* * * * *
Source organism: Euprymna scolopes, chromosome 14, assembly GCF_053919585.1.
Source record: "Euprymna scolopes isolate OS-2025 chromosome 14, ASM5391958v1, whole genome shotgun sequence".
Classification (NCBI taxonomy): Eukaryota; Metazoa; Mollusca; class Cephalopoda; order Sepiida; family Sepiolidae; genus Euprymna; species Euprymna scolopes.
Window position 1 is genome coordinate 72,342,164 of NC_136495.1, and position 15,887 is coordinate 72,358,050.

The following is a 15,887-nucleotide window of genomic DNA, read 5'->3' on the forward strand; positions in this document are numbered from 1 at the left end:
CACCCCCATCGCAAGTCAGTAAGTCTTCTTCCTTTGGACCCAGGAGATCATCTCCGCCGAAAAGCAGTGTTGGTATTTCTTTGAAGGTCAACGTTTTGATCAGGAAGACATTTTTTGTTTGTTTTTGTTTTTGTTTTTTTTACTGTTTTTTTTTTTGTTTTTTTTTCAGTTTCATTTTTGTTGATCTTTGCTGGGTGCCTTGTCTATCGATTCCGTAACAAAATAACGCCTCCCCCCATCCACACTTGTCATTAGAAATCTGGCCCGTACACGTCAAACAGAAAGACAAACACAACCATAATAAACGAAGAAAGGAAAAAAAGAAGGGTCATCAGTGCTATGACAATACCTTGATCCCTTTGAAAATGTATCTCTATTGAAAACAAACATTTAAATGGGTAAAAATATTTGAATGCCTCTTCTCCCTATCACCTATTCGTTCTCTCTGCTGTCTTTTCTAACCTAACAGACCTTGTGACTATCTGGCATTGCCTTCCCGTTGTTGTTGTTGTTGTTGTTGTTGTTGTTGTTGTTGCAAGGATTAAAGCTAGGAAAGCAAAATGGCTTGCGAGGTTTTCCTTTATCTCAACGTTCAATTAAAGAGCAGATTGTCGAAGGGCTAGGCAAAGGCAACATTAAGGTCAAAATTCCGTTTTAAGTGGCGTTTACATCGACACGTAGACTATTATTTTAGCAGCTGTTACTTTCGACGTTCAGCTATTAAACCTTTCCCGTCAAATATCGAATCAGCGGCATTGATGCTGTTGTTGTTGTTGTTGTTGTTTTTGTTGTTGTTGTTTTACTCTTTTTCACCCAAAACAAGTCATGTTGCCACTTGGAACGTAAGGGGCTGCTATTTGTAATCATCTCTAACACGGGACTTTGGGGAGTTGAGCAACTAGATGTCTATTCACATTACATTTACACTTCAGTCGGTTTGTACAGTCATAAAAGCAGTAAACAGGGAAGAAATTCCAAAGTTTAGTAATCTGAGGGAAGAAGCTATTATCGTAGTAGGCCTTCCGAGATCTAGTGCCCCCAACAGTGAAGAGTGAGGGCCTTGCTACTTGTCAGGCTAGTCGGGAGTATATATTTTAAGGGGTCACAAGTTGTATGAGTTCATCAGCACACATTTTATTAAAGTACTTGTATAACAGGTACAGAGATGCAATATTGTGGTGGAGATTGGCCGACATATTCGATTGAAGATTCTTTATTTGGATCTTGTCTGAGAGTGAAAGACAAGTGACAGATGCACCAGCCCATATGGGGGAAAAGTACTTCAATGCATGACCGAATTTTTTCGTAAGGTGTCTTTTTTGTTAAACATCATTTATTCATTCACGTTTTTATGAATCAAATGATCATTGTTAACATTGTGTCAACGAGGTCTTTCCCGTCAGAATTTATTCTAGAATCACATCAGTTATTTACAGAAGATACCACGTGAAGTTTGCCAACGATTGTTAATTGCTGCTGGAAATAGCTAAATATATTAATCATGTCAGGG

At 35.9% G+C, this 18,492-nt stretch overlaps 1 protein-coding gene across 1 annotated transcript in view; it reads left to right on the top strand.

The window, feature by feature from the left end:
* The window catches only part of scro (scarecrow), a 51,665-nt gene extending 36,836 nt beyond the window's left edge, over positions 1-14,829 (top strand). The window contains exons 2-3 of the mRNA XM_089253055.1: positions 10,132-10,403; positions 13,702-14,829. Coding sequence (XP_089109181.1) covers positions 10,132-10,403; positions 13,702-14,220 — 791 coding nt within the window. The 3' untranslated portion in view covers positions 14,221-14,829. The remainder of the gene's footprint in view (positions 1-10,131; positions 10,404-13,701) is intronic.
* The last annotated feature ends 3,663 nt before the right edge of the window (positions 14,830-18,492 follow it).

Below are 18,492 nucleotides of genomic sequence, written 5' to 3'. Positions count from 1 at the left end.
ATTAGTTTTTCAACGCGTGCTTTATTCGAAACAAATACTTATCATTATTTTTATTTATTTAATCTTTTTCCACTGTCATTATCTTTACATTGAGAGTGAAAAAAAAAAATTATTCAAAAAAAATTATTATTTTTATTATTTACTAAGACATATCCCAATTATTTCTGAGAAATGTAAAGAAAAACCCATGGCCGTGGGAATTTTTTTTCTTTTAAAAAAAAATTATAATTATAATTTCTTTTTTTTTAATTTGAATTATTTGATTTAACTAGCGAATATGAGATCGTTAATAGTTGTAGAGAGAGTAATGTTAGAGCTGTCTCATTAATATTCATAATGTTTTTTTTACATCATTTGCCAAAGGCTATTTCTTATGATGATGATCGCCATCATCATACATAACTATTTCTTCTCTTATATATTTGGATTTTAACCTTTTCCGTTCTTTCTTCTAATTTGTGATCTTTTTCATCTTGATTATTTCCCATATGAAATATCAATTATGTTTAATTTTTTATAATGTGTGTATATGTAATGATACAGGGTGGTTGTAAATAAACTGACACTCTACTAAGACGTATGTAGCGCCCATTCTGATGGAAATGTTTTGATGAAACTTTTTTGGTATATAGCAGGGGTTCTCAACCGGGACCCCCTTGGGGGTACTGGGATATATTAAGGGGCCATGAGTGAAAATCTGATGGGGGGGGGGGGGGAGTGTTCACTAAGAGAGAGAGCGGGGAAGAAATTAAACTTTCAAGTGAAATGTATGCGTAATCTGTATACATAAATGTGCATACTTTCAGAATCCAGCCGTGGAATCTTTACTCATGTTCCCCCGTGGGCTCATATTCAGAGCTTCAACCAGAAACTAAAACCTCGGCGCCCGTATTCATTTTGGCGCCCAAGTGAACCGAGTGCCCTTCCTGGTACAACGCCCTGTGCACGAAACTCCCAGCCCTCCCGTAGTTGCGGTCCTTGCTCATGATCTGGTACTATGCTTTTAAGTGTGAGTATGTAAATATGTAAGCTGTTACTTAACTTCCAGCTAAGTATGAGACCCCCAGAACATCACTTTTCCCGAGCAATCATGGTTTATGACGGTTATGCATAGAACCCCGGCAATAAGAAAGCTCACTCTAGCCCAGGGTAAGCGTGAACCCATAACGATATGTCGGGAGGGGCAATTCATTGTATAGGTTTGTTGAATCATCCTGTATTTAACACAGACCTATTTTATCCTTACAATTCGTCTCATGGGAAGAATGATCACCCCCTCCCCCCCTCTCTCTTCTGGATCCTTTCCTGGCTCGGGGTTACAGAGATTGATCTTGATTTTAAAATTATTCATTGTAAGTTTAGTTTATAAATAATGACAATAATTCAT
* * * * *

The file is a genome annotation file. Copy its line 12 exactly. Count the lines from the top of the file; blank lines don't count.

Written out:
ATTAGTTTTTCAACGCGTGCTTTATTCGAAACAAATACTTATCATTATTTTTATTTATTTAATCTTTTTCCACTGTCATTATCTTTACATTGAGAGTGAAAAAAAAAAATTATTCAAAAAAAATTATTATTTTTATTATTTACTAAGACATATCCCAATTATTTCTGAGAAATGTAAAGAAAAACCCATGGCCGTGGGAATTTTTTTTCTTTTAAAAAAAAATTATAATTATAATTTCTTTTTTTTTAATTTGAATTATTTGATTTAACTAGCGAATATGAGATCGTTAATAGTTGTAGAGAGAGTAATGTTAGAGCTGTCTCATTAATATTCATAATGTTTTTTTTACATCATTTGCCAAAGGCTATTTCTTATGATGATGATCGCCATCATCATACATAACTATTTCTTCTCTTATATATTTGGATTTTAACCTTTTCCGTTCTTTCTTCTAATTTGTGATCTTTTTCATCTTGATTATTTCCCATATGAAATATCAATTATGTTTAATTTTTTATAATGTGTGTATATGTAATGATACAGGGTGGTTGTAAATAAACTGACACTCTACTAAGACGTATGTAGCGCCCATTCTGATGGAAATGTTTTGATGAAACTTTTTTGGTATATAGCAGGGGTTCTCAACCGGGACCCCCTTGGGGGTACTGGGATATATTAAGGGGCCATGAGTGAAAATCTGATGGGGGGGGGGGGGGAGTGTTCACTAAGAGAGAGAGCGGGGAAGAAATTAAACTTTCAAGTGAAATGTATGCGTAATCTGTATACATAAATGTGCATACTTTCAGAATCCAGCCGTGGAATCTTTACTCATGTTCCCCCGTGGGCTCATATTCAGAGCTTCAACCAGAAACTAAAACCTCGGCGCCCGTATTCATTTTGGCGCCCAAGTGAACCGAGTGCCCTTCCTGGTACAACGCCCTGTGCACGAAACTCCCAGCCCTCCCGTAGTTGCGGTCCTTGCTCATGATCTGGTACTATGCTTTTAAGTGTGAGTATGTAAATATGTAAGCTGTTACTTAACTTCCAGCTAAGTATGAGACCCCCAGAACATCACTTTTCCCGAGCAATCATGGTTTATGACGGTTATGCATAGAACCCCGGCAATAAGAAAGCTCACTCTAGCCCAGGGTAAGCGTGAACCCATAACGATATGTCGGGAGGGGCAATTCATTGTATAGGTTTGTTGAATCATCCTGTATTTAACACAGACCTATTTTATCCTTACAATTCGTCTCATGGGAAGAATGATCACCCCCTCCCCCCCTCTCTCTTCTGGATCCTTTCCTGGCTCGGGGTTACAGAGATTGATCTTGATTTTAAAATTATTCATTGTAAGTTTAGTTTATAAATAATGACAATAATTCAT